deception and howls
of a demon who,
so cowardly,

Pick a god,
pick a war.

© 2001 john tuschen

Bombs & Snacks

Tons of wheat,
of grain
in burlap bags
(lies wrapped within lies)
rain from the skies,
as murder
– the holy snake –
snaps at victims
and makes them late
the tea party,
they're kept at the gate,
outside looking out
at their fate.
A bombed out hovel
– dust and tears –
appear to cuddle
on the chipped out plate.
And the sky,
the pained and gray sky,

© 2001 john tuschen

A further reply to David Brager and to Michael Moore:

Until recently I earned a (by American standards lousy) living teaching college English. I used to love my job so much I would have done it for free, but in the last few years I had begun to dread it, because of changes in American values reflected to me by my adolescent students.

It was germane in a rhetoric course to discuss how discourse and persuasion influence members of a society to agree or disagree, to embrace or reject each other, to love or to hate. Also how playing to nostalgia for a supposedly simpler, more peaceful past greatly boosts the effectiveness of any propaganda or sales pitch. They were still with me at that point.

Then I suggested that if we actually want to create a world that's less torn with strife and violence, we need to have a more equitable distribution of wealth, because extremes of luxury and deprivation naturally cause strife. I said the money it would take to provide essentials of shelter and nutrition for every human being on the planet is a drop in the bucket of global resources; that there would still be plenty left over to maintain a satisfying difference in lifestyle between rich and poor (I was not advocating communism, though my students accused me of doing exactly that). Well, lots of them hated me for saying those things and just stopped listening. The idea that the privileged should share any of what they have with anyone else was abhorrent and offensive to many of my unfairly privileged, lazy, shallow charges.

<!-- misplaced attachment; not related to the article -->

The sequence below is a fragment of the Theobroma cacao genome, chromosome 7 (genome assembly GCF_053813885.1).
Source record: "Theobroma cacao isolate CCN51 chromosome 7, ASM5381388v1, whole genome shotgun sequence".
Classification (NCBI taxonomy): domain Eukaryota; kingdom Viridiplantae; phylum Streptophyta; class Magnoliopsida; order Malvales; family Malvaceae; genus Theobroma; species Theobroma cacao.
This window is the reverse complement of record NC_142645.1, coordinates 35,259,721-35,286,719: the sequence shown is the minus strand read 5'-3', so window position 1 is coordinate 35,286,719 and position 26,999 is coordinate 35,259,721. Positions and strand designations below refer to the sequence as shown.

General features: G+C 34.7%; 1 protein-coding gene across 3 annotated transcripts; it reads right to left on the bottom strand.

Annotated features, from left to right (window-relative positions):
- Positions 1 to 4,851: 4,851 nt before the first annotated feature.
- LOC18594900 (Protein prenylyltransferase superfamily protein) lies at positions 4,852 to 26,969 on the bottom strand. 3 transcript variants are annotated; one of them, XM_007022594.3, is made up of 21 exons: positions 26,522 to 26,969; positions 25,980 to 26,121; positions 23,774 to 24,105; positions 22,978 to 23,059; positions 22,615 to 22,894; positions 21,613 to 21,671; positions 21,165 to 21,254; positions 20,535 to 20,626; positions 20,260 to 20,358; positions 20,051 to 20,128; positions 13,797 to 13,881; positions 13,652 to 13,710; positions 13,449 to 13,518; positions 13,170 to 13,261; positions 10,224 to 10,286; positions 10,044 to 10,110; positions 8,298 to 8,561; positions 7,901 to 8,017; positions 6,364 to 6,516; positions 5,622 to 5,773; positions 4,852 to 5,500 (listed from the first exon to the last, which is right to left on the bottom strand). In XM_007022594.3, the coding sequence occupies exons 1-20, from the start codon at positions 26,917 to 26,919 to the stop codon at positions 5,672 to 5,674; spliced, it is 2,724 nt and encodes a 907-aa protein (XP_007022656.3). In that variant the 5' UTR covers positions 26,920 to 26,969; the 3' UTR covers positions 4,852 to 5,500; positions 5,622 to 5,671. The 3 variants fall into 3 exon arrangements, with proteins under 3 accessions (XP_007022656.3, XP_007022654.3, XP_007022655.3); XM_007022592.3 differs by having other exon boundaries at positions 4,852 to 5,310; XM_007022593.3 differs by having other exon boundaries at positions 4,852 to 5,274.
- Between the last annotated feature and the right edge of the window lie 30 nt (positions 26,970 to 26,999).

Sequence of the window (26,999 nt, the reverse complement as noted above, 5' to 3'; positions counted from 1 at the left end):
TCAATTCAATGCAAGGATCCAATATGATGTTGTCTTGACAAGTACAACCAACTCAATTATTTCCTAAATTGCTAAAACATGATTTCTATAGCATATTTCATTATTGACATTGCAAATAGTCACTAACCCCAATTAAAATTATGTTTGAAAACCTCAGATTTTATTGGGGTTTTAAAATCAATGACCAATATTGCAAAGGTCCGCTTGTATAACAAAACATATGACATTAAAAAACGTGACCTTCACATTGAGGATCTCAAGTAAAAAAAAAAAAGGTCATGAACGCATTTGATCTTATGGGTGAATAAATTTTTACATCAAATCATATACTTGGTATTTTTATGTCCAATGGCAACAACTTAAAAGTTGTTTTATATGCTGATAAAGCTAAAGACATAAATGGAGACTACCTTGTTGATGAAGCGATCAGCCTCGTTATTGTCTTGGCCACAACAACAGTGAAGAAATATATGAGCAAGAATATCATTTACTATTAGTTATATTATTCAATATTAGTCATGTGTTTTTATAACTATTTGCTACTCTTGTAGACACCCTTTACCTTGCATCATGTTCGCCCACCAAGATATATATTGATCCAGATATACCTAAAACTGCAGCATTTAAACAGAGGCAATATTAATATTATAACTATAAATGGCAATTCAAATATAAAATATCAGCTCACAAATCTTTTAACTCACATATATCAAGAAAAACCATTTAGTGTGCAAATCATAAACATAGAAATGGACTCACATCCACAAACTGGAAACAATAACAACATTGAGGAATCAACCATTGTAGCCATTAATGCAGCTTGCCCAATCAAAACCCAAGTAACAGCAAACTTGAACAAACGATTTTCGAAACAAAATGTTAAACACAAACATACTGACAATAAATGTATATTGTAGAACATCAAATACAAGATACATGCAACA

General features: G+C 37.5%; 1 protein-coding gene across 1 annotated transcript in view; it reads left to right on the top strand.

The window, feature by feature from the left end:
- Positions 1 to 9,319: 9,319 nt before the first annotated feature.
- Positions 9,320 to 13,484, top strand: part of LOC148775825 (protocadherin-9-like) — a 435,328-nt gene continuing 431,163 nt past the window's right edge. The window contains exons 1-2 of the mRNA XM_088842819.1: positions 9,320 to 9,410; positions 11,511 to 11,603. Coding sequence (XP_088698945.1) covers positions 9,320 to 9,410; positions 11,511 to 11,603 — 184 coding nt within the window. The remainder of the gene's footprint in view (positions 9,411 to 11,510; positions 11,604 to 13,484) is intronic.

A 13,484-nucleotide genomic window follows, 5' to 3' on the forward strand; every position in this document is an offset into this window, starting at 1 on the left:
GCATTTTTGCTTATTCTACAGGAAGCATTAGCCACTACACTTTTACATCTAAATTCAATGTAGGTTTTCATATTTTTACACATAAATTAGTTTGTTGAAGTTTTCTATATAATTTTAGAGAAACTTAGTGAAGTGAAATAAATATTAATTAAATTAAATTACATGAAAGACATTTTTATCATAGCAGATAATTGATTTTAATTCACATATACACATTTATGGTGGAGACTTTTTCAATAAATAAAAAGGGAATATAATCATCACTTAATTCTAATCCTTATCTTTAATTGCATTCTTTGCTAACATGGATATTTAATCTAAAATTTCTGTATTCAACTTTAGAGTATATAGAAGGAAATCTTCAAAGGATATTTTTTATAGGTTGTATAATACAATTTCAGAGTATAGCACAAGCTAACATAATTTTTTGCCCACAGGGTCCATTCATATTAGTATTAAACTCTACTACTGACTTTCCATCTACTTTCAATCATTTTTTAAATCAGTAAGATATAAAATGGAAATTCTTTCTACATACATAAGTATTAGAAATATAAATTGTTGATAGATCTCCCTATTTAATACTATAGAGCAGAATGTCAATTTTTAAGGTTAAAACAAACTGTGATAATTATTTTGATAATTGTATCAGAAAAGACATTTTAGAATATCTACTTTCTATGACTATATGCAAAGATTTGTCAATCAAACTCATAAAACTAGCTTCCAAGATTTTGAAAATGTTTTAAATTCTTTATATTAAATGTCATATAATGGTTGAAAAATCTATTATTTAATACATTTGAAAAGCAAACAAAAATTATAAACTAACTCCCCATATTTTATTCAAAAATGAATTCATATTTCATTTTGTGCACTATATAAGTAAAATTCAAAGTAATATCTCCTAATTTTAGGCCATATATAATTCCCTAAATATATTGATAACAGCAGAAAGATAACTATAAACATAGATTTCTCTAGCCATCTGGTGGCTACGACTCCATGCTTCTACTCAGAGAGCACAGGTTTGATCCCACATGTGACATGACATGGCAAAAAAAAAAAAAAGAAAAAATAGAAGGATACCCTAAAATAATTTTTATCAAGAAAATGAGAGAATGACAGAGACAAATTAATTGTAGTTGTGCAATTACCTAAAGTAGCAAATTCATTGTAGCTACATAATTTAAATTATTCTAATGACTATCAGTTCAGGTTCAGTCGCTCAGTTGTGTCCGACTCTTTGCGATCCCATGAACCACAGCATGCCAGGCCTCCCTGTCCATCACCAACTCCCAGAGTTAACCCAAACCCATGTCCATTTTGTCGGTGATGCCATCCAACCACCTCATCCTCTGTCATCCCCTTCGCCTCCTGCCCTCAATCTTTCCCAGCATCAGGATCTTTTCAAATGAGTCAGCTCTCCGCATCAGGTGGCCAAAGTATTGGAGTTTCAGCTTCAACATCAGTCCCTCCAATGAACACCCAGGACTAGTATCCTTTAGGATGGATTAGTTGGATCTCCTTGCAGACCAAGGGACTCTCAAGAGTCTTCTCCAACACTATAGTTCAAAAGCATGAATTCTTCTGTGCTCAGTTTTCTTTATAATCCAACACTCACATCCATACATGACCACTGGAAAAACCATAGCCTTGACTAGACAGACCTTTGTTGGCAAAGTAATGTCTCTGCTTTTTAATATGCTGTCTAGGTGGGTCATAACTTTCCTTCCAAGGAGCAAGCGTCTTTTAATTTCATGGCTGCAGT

You two don't know me; I don't use this kind of language, but I think it's time for truth. A large proportion of my students in recent years believe with deep conviction that the unfortunate deserve their misfortune and the privileged deserve their advantages. And they learned these beliefs from their parents, who are at this juncture waving the red, white and blue. Greed and self-serving self-interest are the gods of contemporary American culture; we have been actively and purposefully exporting this value system to every country and culture on the planet, and a lot of people, including some Americans, resent it (witness the WTO protests, a terrorist action of sorts that a lot of Americans and Europeans quietly supported).